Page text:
4. The secureing those two places will give a true discrimination of the protestons hearts, who have proffesed as largely with there tongues to mee, as well as under there hands, (as any people ever did), what they would doe if ever a power appeared, that they might confide in, from England.
5. It will not onely divert your enemies designes in forraigne parts against yow, but bring in the Irish, the major part of the enemies infantry, to serve you.
6. It will red yow of all discontented spirits at home, it being greater wisdome to have them vent their passion on your enemies then on your selfe, or to keepe them in prison to haighten them or to spend them in the ruine of there bodyes.
7. This undertakeing as it may be managed will reduce yow most part, if not all the Brest [?] men of warre, as well as make uncapable the King of France’s fleet, which will be noe small advantage to the marchants, and soe consequently to all England,f. 128. in the florishing of trade the people’s minds are at quite haveing there purses and bellys full.
8. Permiting this will render yow master of all the mines in India, the King of Spaine and his slaves your servants, the one in workeing to git the Tresurry, the other in fetching, coyneing, and bringing it to yow, to enable the party to carry on this designe, which is the exalting your Highnesse’s intrest, and the accomplishing that designe your soule desire[s] to see effected.
9. It will make all the King of Spaine’s fleet to be at your command, in that most of the marriners and souldiers therein are strangers, who affect the English nation above all others, upon which score yow may either draw them away to yow, or make them to declare they will not serve him any longer, exceept he give them him to command over them they shall desire.
10. It will bring the victuelling of all the Spanish fleet, &c. cloathing his army, into England, which will bee noe small advantage.
Haveing given my reasons for concurrence to the third proposition, I shall humble offer your Highnesse this way for the carrying on this bussinesse—
1. That it be undertaken by your selfe for privasie, which if not will be knowne, to order the number of shipps, foot, and horse, to such a place under such captaines as yow shall thinke fit, for the better transportation to the place designed.
2. That all the shipps yow here imploy be such as yow have taken from the Dutch, which will be the lesse cause of suspition, and can picke the least thereout against you after the bussinesse is effected, in case you see it not convenient to medle upon your owne account.
3. That the foot and horse be taken out of your Highnesse’s army, soe many out of every regiment, and if that you doe not find it convenient to take all out therof, the person or persons that rayse any have commission from your Highnesse to rayse them as for Scotland, or Ireland, or to stay in England, to prevent any suspition.
f. 129.4. The shipps of warre, as well as those for the horse, foot, and provision, to be ordered to the aforesaid place, there to receive further orders.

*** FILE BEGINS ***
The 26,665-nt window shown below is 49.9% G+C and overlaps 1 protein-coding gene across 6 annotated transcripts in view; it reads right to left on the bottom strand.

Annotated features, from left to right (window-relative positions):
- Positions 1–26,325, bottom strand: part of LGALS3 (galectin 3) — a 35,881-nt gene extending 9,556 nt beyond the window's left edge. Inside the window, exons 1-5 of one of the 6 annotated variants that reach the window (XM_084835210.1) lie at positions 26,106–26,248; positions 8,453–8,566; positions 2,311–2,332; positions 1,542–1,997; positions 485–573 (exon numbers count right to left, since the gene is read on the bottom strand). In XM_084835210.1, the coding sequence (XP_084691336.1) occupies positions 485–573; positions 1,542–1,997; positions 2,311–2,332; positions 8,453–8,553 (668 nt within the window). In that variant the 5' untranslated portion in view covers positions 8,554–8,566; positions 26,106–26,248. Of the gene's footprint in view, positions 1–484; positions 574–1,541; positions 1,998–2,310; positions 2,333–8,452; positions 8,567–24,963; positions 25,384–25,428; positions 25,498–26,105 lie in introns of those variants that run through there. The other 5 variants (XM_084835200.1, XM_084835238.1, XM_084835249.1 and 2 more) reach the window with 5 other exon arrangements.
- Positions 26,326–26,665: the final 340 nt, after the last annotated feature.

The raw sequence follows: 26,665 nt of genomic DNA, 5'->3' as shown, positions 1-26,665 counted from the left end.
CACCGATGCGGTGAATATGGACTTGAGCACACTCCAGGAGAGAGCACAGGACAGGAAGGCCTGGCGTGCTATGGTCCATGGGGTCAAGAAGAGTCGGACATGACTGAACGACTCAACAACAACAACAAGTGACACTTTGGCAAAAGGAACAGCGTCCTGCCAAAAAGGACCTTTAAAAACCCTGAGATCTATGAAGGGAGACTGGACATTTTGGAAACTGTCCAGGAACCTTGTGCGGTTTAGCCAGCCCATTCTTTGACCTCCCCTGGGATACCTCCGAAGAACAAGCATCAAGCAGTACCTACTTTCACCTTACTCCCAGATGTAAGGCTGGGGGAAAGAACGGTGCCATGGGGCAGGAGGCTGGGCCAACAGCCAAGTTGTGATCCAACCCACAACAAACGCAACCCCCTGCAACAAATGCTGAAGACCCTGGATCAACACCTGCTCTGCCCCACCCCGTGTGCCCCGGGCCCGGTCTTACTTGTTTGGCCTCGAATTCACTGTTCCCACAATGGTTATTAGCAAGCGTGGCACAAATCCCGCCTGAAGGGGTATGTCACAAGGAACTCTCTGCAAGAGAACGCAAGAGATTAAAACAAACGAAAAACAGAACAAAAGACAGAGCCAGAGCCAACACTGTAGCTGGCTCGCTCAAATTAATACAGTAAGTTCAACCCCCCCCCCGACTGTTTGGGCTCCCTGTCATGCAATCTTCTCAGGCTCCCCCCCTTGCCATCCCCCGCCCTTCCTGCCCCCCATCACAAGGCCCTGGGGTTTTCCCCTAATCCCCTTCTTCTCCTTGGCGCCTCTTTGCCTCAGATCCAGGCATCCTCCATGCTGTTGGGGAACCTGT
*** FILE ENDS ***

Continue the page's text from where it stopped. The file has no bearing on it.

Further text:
5. The person your Highnesse intended should command them not to be knowne to any with them till after set sayle, and then he to declare his orders are not to breake upp his commission till [he] come at such a place. Now my Lord, the commission for the executeing the designe should be from the Prince of Condy, or Spaniard, soe that after they were at sea they should be declared to be shipps, men, and horses raysed upon the Spaniards’ and Prince’s score, the same permission said to bee given to the King of France or any other, if he or they desire it, and would give security the men levied by them should not serve the intrest of Charles Steward against England, which he will not, nor can never doe.
Also please take notice the Spaniard will presse your Highnesse to assist them in taking Callis, concerneing which doe not medle for the present, for if your Highnesse had it, it would bee 2 hundred thousand pownds a yeare charge to England, and noe advantage except ready to enter with an army of 30000 men, but if the other place be once gained and in safe hands your Highnesse will then know what to doe, and then yow shall not need fight for a towne on this side, I can assure yow if your Highnesse will exceept of it.
f. 130.In the next and last place please to note the Spaniard, if [he can] not ingage yow in the first two propositions, will demande how much mony your Highnesse will take for the rayseing, armeing, cloathing, and transporting soe many men and horse as will accomplish the worke, with fiftenth shipps of warre, consisting of betwine 20 and 30 gunes apeece, and 5 fire shipps, likewise for 6 months provision and pay for them.
But it would be necessary for your Highnesse to aske of them at least 300,000li, and they to pay them from the first day of there landing.
To shew your willingnesse to the effecting of which, your Highnesse may tell them, if there occasions be soe as they cannot disburse such a sume at present, that your Highnesse will give them for one hundred of the three, five monthes liberty for payment, he ingageing in his Master’s behalfe to see yow satisfied at the end thereof.
Also I desire your Highnesse to take notice that I would bring into your owne Tressury out of the foregoeing sume the odd sixty five thousand five hundred pownds (if your Highnesse will be pleased to follow my pore councell) without doeing wrong to any person.